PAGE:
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The Salman Rushdie Case

Further evidence of Rushdie’s failure to ever be quite as tough on himself as he is on others is provided by his amused recollections of his American and British publishers’ behavior during the fatwa. Peter Mayer, head of Penguin, and Sonny Mehta, at Knopf, published the hardback editions of The Satanic Verses, but equivocated over and finally backed out from publishing the paperback. That both of them had responsibility for the safety of large staffs—men and women who were included in the terms of the fatwa, but who did not have the benefit of around-the-clock police protection—does not strike Rushdie as a sufficient justification for their decisions and he has much comic sport with what he regards as their “spineless” conduct.

Robert Gottlieb, the former editor in chief at Knopf, with whom Rushdie published Midnight’s Children, is also chastised for having once suggested that Rushdie would not have written his book if he had known it was “going to kill people.” Rushdie was so disgusted by this comment, he tells us, that he never spoke to Gottlieb again.

Readers will differ in their opinions of whether the free speech represented by The Satanic Verses paperback was worth upholding at any cost. But even those who take Rushdie’s side on this will be hard pressed to match his scorn for the opposing point of view. By the time the Rushdie Affair was over, it had resulted in the deaths of more than fifty people. The questions that Mayer and Mehta and Gottlieb raised about the wisdom and the morality of continuing to publish in such circumstances seemed then, and seem now, perfectly reasonable and humane.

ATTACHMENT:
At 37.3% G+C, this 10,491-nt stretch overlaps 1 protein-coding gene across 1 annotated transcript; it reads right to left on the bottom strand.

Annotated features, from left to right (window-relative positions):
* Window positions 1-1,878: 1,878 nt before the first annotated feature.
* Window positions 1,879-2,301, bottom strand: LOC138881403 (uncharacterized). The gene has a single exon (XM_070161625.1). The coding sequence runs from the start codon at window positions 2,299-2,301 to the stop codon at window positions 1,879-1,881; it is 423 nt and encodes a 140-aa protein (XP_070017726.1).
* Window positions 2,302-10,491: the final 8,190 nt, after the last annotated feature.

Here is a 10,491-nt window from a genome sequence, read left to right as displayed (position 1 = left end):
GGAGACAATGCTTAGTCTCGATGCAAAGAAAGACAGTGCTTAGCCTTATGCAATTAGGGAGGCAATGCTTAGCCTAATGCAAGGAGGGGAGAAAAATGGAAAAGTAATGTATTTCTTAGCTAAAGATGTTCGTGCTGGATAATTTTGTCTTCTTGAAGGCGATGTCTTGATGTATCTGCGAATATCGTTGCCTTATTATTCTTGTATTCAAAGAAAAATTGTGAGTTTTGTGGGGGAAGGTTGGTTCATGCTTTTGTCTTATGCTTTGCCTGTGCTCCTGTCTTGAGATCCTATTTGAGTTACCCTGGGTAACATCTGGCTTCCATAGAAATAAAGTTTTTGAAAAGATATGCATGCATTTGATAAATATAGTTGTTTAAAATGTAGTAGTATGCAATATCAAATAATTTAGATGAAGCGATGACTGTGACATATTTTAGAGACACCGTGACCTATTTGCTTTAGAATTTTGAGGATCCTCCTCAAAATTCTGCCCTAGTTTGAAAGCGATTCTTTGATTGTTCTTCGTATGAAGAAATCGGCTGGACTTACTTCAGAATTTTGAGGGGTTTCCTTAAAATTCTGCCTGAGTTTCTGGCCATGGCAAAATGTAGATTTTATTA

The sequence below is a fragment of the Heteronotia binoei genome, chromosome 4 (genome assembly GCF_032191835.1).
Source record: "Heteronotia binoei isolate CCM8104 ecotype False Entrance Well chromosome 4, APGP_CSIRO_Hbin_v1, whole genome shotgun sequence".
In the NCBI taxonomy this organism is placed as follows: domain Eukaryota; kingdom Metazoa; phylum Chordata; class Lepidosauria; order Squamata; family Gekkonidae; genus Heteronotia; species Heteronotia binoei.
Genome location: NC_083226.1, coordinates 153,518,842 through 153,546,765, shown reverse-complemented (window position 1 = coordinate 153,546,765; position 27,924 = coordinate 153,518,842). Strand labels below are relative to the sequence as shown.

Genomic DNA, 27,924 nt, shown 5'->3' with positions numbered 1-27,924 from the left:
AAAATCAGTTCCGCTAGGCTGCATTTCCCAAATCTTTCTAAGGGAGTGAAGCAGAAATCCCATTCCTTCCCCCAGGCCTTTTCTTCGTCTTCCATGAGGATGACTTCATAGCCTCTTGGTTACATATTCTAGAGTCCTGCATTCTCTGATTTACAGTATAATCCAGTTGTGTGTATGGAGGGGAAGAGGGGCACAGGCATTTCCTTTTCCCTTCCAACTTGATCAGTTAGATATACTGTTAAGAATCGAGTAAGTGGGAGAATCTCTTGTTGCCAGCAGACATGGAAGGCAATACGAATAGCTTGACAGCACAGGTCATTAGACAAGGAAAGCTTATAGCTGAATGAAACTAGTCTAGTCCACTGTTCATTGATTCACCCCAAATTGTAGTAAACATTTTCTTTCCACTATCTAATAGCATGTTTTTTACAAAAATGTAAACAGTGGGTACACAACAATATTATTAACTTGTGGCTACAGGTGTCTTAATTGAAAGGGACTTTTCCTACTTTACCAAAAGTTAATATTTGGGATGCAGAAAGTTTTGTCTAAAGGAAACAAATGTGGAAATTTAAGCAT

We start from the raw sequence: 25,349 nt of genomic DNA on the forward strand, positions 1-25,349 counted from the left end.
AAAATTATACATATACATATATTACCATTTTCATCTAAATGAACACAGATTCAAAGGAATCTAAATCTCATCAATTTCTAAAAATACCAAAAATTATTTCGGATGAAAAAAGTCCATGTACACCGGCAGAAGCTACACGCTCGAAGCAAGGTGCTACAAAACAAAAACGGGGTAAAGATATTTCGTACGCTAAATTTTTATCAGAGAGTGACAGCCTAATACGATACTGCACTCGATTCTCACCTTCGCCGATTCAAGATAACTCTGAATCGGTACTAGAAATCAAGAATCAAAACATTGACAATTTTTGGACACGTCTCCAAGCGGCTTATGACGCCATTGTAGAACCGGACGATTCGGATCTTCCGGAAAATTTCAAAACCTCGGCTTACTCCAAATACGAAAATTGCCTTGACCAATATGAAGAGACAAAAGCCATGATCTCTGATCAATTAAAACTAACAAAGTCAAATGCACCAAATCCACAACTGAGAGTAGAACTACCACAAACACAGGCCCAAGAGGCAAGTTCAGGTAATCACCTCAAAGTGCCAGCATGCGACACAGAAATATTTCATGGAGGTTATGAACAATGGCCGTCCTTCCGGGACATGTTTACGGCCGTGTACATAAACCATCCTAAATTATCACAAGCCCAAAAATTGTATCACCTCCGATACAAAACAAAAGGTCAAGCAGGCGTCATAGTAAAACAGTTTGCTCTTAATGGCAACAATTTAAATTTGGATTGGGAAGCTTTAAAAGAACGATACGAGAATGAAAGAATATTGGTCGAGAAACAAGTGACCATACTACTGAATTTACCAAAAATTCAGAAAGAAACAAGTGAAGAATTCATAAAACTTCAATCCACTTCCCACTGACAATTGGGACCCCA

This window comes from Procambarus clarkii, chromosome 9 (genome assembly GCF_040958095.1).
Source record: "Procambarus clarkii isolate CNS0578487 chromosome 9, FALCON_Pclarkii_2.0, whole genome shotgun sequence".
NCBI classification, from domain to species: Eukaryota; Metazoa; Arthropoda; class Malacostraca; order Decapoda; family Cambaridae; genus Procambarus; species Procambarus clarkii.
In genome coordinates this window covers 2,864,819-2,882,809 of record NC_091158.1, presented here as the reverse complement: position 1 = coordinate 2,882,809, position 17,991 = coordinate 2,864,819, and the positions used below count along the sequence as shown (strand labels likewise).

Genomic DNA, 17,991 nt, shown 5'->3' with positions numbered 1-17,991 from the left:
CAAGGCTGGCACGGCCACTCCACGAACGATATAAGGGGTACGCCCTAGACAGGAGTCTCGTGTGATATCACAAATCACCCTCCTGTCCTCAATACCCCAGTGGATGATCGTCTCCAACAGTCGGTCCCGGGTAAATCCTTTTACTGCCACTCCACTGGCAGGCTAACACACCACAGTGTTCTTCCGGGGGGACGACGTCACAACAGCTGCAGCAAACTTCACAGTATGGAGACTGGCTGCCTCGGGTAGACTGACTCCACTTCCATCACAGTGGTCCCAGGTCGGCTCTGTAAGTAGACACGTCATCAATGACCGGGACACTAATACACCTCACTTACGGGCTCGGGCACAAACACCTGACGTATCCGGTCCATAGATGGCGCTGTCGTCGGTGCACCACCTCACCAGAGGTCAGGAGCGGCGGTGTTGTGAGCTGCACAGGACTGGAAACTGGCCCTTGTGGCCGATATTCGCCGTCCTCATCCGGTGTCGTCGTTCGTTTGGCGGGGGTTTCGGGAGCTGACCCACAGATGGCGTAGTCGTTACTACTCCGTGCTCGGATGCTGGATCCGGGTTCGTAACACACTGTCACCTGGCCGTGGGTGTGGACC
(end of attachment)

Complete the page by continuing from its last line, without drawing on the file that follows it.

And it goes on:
Oddly enough, when Rushdie recounts the unhappy episode of 1990 in which he met with Muslim leaders, and agreed not only to withdraw the paperback but to proclaim his faith in Islam, he berates those who failed to show “compassion” for his “Mistake.” Compassion is certainly what he was owed during that troubled era. It is only regrettable that this quality should be so signally lacking from his own judgments on former friends and colleagues.

Of all the retrenchments and narrowings of viewpoint that are on display in Joseph Anton, the saddest, perhaps, is his altered attitude toward Islam. Throughout the fatwa, Rushdie carefully resisted the temptation to make Islam itself the enemy. “The thing called Islamism is not the same thing as Islam,” he told David Cronenberg in 1995. “This political thing which we call fundamentalism, everybody is scared stiff of it. It is not a religious movement, it’s a political fascist movement which happens to be using a certain kind of religious language.”2

But his tolerance for this sort of distinction has since waned. Now he regards any efforts to separate reactionary forms of Islam from Islam itself as dishonest and wrong. They are, he claims, embarrassing corollaries of the old attempts by Western Marxists to separate the “true” Marxist way from the horrors of Soviet communism. Islam is not after all a heterogeneous entity but a sickening, murderous monolith, and Western “respect” for the religion—to be placed, at all times, in scornful quotation marks—is only ever “Tartuffe-like hypocrisy.”

How are we to reconcile these sentiments with the gratitude that Rushdie expresses elsewhere in the book for Muslim writers who supported him during the fatwa? Or with his belief in the artist’s role as a promoter of human tolerance? The job of literature, he instructs us in the final pages of this memoir, is to encourage “understanding, sympathy and identification with people not like oneself…to make the world feel larger, wider than before.” Some readers may find, by the end of Joseph Anton, that the world feels rather smaller and grimmer than before. But they should not be unduly alarmed. The world is as large and as wide as it ever was; it’s just Rushdie who got small.

  1. 2

    Interview with David Cronenberg, Shift, June/July 1995. 

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